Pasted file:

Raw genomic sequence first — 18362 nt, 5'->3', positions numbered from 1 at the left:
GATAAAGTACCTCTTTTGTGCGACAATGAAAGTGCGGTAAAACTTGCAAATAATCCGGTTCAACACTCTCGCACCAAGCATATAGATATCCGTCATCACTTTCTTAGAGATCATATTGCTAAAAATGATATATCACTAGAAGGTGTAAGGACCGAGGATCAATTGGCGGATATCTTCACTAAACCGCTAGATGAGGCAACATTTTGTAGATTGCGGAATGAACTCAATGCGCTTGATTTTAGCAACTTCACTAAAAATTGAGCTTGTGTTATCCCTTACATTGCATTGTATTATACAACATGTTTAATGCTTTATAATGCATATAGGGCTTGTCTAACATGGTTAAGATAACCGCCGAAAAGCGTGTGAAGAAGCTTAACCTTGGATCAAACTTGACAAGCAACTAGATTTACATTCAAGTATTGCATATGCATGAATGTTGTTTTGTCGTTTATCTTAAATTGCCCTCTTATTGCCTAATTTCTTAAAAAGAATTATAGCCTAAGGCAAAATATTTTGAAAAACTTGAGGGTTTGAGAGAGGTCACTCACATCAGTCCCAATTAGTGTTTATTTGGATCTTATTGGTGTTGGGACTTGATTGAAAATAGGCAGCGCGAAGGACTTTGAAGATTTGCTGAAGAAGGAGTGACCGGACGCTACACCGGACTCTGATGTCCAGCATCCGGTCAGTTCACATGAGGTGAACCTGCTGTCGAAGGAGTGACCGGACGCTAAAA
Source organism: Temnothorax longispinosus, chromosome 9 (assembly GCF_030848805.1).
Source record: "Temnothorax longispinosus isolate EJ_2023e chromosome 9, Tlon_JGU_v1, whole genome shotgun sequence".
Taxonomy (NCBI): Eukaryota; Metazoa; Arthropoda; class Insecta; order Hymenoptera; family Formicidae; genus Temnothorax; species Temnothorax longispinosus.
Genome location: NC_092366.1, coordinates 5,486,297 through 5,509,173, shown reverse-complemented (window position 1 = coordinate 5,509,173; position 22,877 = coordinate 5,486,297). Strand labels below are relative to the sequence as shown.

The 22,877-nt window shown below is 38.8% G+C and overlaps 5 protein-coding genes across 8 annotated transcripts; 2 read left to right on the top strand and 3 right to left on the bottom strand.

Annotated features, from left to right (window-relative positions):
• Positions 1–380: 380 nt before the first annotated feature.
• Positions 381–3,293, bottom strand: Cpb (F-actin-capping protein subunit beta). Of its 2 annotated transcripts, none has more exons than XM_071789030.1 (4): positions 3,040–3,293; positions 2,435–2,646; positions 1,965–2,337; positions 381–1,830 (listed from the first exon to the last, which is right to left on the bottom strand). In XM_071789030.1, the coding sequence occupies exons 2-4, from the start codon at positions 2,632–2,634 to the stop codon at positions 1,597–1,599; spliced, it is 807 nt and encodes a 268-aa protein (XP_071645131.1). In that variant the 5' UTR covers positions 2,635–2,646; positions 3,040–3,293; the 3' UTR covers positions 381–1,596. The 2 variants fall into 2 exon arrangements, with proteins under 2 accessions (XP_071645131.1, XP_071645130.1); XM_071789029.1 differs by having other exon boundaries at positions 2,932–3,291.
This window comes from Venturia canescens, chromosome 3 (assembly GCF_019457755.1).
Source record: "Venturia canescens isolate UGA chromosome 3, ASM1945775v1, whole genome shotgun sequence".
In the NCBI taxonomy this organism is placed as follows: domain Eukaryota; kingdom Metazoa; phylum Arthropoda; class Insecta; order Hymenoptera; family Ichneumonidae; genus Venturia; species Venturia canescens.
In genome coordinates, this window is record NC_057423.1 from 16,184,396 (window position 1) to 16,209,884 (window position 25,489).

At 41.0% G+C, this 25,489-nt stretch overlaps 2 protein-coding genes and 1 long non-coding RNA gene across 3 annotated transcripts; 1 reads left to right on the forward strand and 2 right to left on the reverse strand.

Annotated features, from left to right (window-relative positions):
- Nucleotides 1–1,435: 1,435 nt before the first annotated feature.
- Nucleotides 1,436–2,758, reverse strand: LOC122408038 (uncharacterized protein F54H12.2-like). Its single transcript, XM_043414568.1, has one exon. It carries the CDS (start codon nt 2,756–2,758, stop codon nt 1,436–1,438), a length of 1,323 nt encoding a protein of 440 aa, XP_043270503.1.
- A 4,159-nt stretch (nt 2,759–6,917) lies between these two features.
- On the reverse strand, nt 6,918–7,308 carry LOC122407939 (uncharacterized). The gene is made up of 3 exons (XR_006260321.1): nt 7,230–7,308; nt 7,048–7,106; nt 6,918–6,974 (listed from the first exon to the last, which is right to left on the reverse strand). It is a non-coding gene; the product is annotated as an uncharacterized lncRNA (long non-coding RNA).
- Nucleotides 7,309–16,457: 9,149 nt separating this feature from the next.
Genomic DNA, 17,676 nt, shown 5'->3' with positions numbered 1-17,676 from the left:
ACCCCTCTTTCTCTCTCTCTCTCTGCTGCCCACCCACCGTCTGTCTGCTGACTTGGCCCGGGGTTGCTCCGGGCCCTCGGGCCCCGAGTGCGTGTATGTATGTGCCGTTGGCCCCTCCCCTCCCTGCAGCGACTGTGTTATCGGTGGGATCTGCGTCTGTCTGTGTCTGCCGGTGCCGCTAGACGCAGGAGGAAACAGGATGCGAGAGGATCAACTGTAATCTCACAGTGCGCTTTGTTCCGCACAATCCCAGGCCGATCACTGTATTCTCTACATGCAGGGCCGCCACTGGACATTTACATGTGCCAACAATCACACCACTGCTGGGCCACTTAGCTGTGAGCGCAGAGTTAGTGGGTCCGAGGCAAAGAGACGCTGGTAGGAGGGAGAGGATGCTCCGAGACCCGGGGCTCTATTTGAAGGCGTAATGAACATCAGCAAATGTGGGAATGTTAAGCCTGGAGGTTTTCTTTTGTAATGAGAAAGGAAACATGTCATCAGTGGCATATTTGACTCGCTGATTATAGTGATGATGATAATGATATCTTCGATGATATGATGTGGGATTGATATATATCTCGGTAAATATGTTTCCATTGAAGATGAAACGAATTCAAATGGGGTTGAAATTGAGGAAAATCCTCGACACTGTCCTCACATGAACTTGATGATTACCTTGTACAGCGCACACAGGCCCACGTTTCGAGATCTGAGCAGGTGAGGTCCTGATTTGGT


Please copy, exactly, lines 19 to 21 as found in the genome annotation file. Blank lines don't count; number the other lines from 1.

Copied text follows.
- A 4,159-nt stretch (nt 2,759–6,917) lies between these two features.
- On the reverse strand, nt 6,918–7,308 carry LOC122407939 (uncharacterized). The gene is made up of 3 exons (XR_006260321.1): nt 7,230–7,308; nt 7,048–7,106; nt 6,918–6,974 (listed from the first exon to the last, which is right to left on the reverse strand). It is a non-coding gene; the product is annotated as an uncharacterized lncRNA (long non-coding RNA).
- Nucleotides 7,309–16,457: 9,149 nt separating this feature from the next.